Influenza virus can cause both seasonal infections and unpredictable pandemics. Rapidly evolving avian H5N1 and  H7N9 viruses have a potential pandemic threat for humans. Since avian Influenza can be transmitted by domestic birds, serving as a key link between wild birds and humans, an effective measure to control the influenza transmission would be eradication of the infection in poultry. It is known that the virus penetrates into the cell through binding with the terminal oligosaccharides - sialic acids (SA) - on the cell surfaces. Removal of SA might be a potential antiviral strategy. An approach to developing chicken lines that are resistant to influenza viruses could be the creation of genetically modified birds. Thus it is necessary to select a gene that provides defense to influenza. Here we have expressed in cells a range of exogenous sialidases and estimated their activity and specificity towards SA residues. Several bacterial, viral and human sialidases were tested. We adopted bacterial sialidases from and for expression on the cell surface by fusing catalytic domains with transmembrane domains. We also selected Influenza A/PuertoRico/8/34/H1N1 neuraminidase and human membrane sialidase ( ) genes. Lectin binding assay was used for estimation of a α (2,3)-sialylation level by fluorescent microscopy and FACS.   We compared sialidases from bacteria, Influenza virus and human. Sialidases from and Influenza A neuraminidase effectively cleaved α (2-3)-SA receptors. Viral neuraminidase demonstrated a higher activity. Sialidases from and did not show any activity against α (2-3) SA under physiological conditions. : Our results demonstrated that sialidases with different specificity and activity can be selected as genes providing antiviral defence. Combining chosen sialidases with different activity together with tissue-specific promoters would provide an optimal level of desialylation. Tissue specific expression of the sialidases could protect domestic birds from infection.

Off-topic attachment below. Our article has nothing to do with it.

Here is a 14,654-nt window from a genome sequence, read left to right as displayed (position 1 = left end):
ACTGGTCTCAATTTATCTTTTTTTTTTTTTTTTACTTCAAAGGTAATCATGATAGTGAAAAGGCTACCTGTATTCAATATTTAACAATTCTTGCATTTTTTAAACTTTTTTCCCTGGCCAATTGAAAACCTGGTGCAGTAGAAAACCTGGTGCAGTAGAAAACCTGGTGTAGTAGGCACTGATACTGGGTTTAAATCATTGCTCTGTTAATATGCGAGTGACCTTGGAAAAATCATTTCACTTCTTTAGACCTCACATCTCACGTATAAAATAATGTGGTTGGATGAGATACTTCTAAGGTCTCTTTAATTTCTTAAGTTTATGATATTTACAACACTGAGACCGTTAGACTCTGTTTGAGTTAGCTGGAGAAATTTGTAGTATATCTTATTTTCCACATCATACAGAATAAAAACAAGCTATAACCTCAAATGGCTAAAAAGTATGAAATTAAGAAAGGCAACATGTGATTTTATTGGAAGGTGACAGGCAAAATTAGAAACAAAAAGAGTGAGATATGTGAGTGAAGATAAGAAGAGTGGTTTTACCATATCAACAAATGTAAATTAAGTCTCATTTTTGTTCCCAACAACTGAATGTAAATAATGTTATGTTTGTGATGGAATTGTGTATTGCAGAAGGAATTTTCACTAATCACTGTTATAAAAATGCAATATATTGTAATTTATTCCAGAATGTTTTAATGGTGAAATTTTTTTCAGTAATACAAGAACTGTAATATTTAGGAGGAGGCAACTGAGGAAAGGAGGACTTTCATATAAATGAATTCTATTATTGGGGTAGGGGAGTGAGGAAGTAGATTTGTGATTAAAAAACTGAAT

Authors : Antonova Ekaterina, Glazova Olga, Gaponova Anna, Eremyan Aykaz, Grebenkina Natalya, Zvereva Svetlana, Volkova Natalya, Volchkov Pavel,



(6) Avian influenza surveillance in domestic waterfowl and environment of live bird markets in Bangladesh, 2007-2012.[TOP]

Pubmed ID :29925854
Publication Date : //
Avian influenza viruses, including highly pathogenic strains, pose severe economic, animal and public health concerns. We implemented live bird market surveillance in Bangladesh to identify the subtypes of avian influenza A viruses in domestic waterfowl and market environments. We collected waterfowl samples monthly from 4 rural sites from 2007 to 2012 and environmental samples from 4 rural and 16 urban sites from 2009 to 2012. Samples were tested through real-time RT-PCR, virus culture, and sequencing to detect and characterize avian influenza A viruses. Among 4,308 waterfowl tested, 191 (4.4%) were positive for avian influenza A virus, including 74 (1.9%) avian influenza A/H5 subtype. The majority (99%, n = 73) of the influenza A/H5-positive samples were from healthy appearing waterfowl. Multiple subtypes, including H1N1, H1N3, H3N2, H3N6, H3N8, H4N1, H4N2, H4N6, H5N1 (clades 2.2.2, 2.3.2.1a, 2.3.4.2), H5N2, H6N1, H7N9, H9N2, H11N2 and H11N3, H11N6 were detected in waterfowl and environmental samples. Environmental samples tested positive for influenza A viruses throughout the year. Avian influenza viruses, including H5N1 and H9N2 subtypes were also identified in backyard and small-scale raised poultry. Live bird markets could be high-risk sites for harboring the viruses and have the potential to infect naive birds and humans exposed to them.

Authors : Khan Salah Uddin, Gurley Emily S, Gerloff Nancy, Rahman Md Z, Simpson Natosha, Rahman Mustafizur, Haider Najmul, Chowdhury Sukanta, Balish Amanda, Zaman Rashid Uz, Nasreen Sharifa, Chandra Das Bidhan, Azziz-Baumgartner Eduardo, Sturm-Ramirez Katharine, Davis C Todd, Donis Ruben O, Luby Stephen P,



(7) Avian influenza A (H5N1) outbreaks in different poultry farm types in Egypt: the effect of vaccination, closing status and farm size.[TOP]

Pubmed ID :29914481
Publication Date : //